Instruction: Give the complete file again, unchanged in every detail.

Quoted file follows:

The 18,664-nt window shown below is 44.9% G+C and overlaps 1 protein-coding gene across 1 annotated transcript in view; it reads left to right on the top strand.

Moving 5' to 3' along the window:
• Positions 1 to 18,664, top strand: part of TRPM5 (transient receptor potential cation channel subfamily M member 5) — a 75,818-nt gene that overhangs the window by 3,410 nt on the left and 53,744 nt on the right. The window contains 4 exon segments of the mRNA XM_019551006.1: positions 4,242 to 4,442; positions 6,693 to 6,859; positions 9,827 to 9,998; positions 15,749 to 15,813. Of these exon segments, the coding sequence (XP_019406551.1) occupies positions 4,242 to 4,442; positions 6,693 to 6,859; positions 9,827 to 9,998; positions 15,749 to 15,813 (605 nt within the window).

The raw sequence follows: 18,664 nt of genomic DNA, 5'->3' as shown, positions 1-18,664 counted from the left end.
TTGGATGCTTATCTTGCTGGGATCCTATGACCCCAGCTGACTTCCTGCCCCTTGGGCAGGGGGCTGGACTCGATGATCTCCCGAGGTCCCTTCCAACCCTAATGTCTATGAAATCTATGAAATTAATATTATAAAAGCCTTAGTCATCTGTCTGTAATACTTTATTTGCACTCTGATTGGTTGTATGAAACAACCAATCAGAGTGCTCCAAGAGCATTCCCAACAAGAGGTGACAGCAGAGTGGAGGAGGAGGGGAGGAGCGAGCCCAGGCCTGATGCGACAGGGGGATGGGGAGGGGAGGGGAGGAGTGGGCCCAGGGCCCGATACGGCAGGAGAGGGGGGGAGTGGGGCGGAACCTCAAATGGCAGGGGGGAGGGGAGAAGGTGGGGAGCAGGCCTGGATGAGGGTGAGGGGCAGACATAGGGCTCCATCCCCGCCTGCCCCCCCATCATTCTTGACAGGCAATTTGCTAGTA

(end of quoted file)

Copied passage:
The 18,664-nt window shown below is 44.9% G+C and overlaps 1 protein-coding gene across 1 annotated transcript in view; it reads left to right on the top strand.

Moving 5' to 3' along the window:
• Positions 1 to 18,664, top strand: part of TRPM5 (transient receptor potential cation channel subfamily M member 5) — a 75,818-nt gene that overhangs the window by 3,410 nt on the left and 53,744 nt on the right. The window contains 4 exon segments of the mRNA XM_019551006.1: positions 4,242 to 4,442; positions 6,693 to 6,859; positions 9,827 to 9,998; positions 15,749 to 15,813. Of these exon segments, the coding sequence (XP_019406551.1) occupies positions 4,242 to 4,442; positions 6,693 to 6,859; positions 9,827 to 9,998; positions 15,749 to 15,813 (605 nt within the window).

The raw sequence follows: 18,664 nt of genomic DNA, 5'->3' as shown, positions 1-18,664 counted from the left end.
TTGGATGCTTATCTTGCTGGGATCCTATGACCCCAGCTGACTTCCTGCCCCTTGGGCAGGGGGCTGGACTCGATGATCTCCCGAGGTCCCTTCCAACCCTAATGTCTATGAAATCTATGAAATTAATATTATAAAAGCCTTAGTCATCTGTCTGTAATACTTTATTTGCACTCTGATTGGTTGTATGAAACAACCAATCAGAGTGCTCCAAGAGCATTCCCAACAAGAGGTGACAGCAGAGTGGAGGAGGAGGGGAGGAGCGAGCCCAGGCCTGATGCGACAGGGGGATGGGGAGGGGAGGGGAGGAGTGGGCCCAGGGCCCGATACGGCAGGAGAGGGGGGGAGTGGGGCGGAACCTCAAATGGCAGGGGGGAGGGGAGAAGGTGGGGAGCAGGCCTGGATGAGGGTGAGGGGCAGACATAGGGCTCCATCCCCGCCTGCCCCCCCATCATTCTTGACAGGCAATTTGCTAGTA